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Court Sets Protocol for Forensic Examination of Employment Discrimination Plaintiff’s Home Computers

Posted in CASE SUMMARIES

Coburn v. PN II, Inc., 2008 WL 879746 (D. Nev. Mar. 28, 2008)

In this employment discrimination case, defendants sought a forensic examination of plaintiff’s home computers.  Defendants explained that the inspection would focus on information relating to Coburn’s employment with defendants, the termination of that employment, allegations or claims Coburn was making in this action, and damages resulting from the actions or inactions of defendants.  Plaintiff did not object generally to a “limited, focused” inspection, but opposed the request because defendants had not set forth a protocol or methodology that would protect her against violations of privilege, privacy and confidentiality interests.

The court found that the burden on plaintiff of such an inspection would be minimal.  It noted that defendants sought only a mirror image or “clone copy” of the hard drive or drives in question, and that defendants had agreed to bear the entire cost of the forensic inspection.  The court cited approvingly the protocol adopted in Playboy Enters., Inc. v. Welles, 60 F.Supp.2d 1050, 1054-55 (S.D. Cal.1999), finding that it offered “a suitable approach for protecting Coburn’s communications with her attorney, and her privacy interests as well as the confidentiality interests of her new employer.”

Thus, the court set out the following protocol for the inspection:

a. The parties shall meet, confer and agree upon the designation of a computer expert who specializes in the field of electronic discovery to create a “mirror image” of the relevant hard drives.  If the parties cannot agree on an expert, they shall submit suggested experts to the court by April 18, 2008.  The court will then select and appoint a computer specialist.  The services of the expert will be paid by defendants.

b. The court appointed computer specialist will serve as an officer of the court.  To the extent the computer specialist has direct or indirect access to information protected by the attorney-client privilege, such “disclosure” will not result in a waiver of the attorney-client privilege.  Defendants herein, by requesting this discovery, are barred from asserting in this litigation that any such disclosure to the court designated expert constitutes any waiver by Coburn of any attorney-client privilege.  The computer specialist will sign a protective order stipulated to by the parties.  Lastly, any communications between defendants and/or defendants’ counsel and the computer specialist as to the payment of fees and costs pursuant to this order will be produced to Coburn’s counsel.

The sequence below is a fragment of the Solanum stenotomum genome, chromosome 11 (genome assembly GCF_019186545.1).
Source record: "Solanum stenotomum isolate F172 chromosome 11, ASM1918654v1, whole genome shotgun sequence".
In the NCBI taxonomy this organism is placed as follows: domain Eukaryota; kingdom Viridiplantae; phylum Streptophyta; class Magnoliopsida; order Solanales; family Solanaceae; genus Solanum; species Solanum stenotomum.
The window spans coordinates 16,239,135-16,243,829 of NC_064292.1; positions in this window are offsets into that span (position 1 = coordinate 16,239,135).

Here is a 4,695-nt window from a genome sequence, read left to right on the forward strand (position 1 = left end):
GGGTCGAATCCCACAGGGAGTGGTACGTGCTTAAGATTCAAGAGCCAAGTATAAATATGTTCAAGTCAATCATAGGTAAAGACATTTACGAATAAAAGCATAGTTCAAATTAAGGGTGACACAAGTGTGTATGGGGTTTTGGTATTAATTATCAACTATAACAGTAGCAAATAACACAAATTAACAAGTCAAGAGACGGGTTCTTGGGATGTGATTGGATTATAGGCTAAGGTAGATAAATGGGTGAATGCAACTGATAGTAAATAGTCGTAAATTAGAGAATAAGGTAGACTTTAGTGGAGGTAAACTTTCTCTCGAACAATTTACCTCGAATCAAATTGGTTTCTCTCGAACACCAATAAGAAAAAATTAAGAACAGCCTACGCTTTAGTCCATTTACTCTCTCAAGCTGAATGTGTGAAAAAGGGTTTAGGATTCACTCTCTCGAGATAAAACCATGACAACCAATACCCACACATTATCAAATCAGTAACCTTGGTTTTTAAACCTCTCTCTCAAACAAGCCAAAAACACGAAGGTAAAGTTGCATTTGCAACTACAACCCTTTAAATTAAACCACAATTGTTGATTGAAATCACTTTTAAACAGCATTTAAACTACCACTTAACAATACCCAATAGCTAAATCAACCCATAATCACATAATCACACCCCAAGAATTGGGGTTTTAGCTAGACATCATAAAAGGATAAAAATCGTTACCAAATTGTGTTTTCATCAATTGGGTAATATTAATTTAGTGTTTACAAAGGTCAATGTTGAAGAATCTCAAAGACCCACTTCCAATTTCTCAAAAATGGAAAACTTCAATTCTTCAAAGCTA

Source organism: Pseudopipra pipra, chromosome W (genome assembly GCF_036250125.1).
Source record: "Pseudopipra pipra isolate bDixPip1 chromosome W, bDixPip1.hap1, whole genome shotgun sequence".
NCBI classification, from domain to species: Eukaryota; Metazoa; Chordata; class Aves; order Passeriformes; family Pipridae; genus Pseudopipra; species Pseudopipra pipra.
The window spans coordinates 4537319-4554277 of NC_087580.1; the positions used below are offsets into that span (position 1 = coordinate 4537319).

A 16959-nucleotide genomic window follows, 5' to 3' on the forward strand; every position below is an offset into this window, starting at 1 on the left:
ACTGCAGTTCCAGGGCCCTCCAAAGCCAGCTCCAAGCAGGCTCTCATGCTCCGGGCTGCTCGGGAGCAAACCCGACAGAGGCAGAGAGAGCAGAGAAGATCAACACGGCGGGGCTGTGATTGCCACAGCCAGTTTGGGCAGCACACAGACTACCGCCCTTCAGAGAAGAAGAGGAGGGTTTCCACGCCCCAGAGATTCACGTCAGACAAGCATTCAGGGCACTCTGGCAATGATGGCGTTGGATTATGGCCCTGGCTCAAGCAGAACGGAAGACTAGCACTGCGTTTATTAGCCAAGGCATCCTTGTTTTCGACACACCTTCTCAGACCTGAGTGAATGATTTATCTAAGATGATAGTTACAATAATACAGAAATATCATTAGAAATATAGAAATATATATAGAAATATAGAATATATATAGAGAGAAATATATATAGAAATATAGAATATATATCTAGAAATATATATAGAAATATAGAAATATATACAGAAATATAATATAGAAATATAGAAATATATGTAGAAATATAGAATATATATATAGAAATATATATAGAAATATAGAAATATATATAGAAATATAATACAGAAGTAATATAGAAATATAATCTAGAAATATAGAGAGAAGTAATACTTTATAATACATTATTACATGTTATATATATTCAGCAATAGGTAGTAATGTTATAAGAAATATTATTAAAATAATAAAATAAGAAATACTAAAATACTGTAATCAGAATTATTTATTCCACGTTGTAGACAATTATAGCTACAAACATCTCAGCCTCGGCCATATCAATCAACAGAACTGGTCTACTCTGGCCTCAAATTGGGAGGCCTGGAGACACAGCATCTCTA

c. The parties shall agree on a day and time to access Coburn’s computer.  Defendants shall defer to Coburn’s personal schedule in selecting this date.  Representatives of both parties shall be informed of the time and date, but only Coburn and her counsel may be present during the hard drive recovery.

d. After the computer specialist makes a copy of Coburn’s hard drives, the “mirror image” (which the court presumes will be on or transferred to a disk(s)) will be given to Coburn’s counsel.  Coburn’s counsel will print and review any recovered documents and produce to defendants those communications that are responsive to any earlier request for documents and relevant to the subject matter of this litigation.  Such discovery shall include, but is not limited to, information pertaining to defendants’ contention that Coburn misappropriated their trade secrets.  All documents that are withheld on a claim of privilege shall be recorded in a privilege log.

e. Coburn’s counsel will be the sole custodian of and shall retain this “mirror image” disk(s) and copies of all documents retrieved from the disk(s) throughout the course of this litigation.  To the extent that documents cannot be retrieved from Coburn’s computer hard drives or the documents retrieved are less than the whole of data contained on the hard drives, Coburn’s counsel shall submit a declaration to the court together with a written report signed by the designated expert explaining the limits of retrieval achieved.

f. The “mirror image” copying of the hard drives, and the production of relevant documents, shall be completed by May 30, 2008.